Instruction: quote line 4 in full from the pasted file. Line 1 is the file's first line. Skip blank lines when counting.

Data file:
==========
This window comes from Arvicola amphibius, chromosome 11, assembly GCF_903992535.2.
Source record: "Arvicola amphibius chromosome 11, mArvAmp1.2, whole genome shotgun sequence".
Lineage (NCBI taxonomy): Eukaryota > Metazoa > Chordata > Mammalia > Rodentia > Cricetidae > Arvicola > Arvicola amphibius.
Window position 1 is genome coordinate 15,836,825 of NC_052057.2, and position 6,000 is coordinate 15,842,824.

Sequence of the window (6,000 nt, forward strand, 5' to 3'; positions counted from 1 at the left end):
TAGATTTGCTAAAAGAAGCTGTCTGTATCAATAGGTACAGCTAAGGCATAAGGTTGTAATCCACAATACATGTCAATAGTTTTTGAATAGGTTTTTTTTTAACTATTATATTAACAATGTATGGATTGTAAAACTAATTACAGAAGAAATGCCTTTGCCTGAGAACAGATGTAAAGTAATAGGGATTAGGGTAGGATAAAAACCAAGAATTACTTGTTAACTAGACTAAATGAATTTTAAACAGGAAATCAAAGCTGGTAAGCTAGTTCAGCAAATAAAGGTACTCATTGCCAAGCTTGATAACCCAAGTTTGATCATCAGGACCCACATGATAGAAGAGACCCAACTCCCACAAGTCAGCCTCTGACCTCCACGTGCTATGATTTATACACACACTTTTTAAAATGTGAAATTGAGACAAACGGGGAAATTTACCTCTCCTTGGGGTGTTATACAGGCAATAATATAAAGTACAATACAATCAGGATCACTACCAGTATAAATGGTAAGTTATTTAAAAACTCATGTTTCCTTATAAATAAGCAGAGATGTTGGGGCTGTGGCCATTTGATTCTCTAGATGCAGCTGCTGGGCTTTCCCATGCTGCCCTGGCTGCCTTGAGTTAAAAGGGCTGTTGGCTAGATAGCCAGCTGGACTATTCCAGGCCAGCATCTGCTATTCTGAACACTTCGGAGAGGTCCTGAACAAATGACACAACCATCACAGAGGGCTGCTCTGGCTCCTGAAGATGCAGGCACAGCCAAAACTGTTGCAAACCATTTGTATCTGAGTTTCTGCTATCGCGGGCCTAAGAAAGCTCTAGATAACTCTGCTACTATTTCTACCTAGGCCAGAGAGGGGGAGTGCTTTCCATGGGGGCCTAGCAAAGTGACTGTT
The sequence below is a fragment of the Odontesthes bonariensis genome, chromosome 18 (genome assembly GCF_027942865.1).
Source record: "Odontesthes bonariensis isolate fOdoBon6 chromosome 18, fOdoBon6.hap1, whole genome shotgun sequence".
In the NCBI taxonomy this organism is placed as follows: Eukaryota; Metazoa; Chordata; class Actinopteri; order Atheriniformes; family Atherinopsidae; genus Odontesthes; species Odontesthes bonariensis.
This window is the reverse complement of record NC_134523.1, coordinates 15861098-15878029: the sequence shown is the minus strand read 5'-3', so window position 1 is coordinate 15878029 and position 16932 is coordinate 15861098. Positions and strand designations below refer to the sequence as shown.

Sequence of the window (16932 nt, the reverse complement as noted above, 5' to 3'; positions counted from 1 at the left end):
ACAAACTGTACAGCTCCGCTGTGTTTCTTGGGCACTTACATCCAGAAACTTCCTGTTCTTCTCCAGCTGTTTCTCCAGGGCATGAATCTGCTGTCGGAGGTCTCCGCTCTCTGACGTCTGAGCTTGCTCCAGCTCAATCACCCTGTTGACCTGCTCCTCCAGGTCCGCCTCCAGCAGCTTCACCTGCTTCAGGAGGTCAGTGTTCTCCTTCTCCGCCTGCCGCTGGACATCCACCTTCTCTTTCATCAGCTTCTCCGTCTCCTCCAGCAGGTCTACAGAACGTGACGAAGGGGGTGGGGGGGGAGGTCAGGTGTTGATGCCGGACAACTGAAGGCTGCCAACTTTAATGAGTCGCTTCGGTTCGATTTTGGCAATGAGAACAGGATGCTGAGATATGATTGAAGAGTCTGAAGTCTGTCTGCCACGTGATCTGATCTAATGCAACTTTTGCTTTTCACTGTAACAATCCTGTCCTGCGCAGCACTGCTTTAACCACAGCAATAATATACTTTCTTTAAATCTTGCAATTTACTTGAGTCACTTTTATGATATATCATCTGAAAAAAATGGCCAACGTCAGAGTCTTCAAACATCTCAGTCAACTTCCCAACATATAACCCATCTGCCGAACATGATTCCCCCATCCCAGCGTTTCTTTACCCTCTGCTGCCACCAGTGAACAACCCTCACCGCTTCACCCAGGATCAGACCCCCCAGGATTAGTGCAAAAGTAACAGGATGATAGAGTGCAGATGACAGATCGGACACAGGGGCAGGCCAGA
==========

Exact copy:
Window position 1 is genome coordinate 15,836,825 of NC_052057.2, and position 6,000 is coordinate 15,842,824.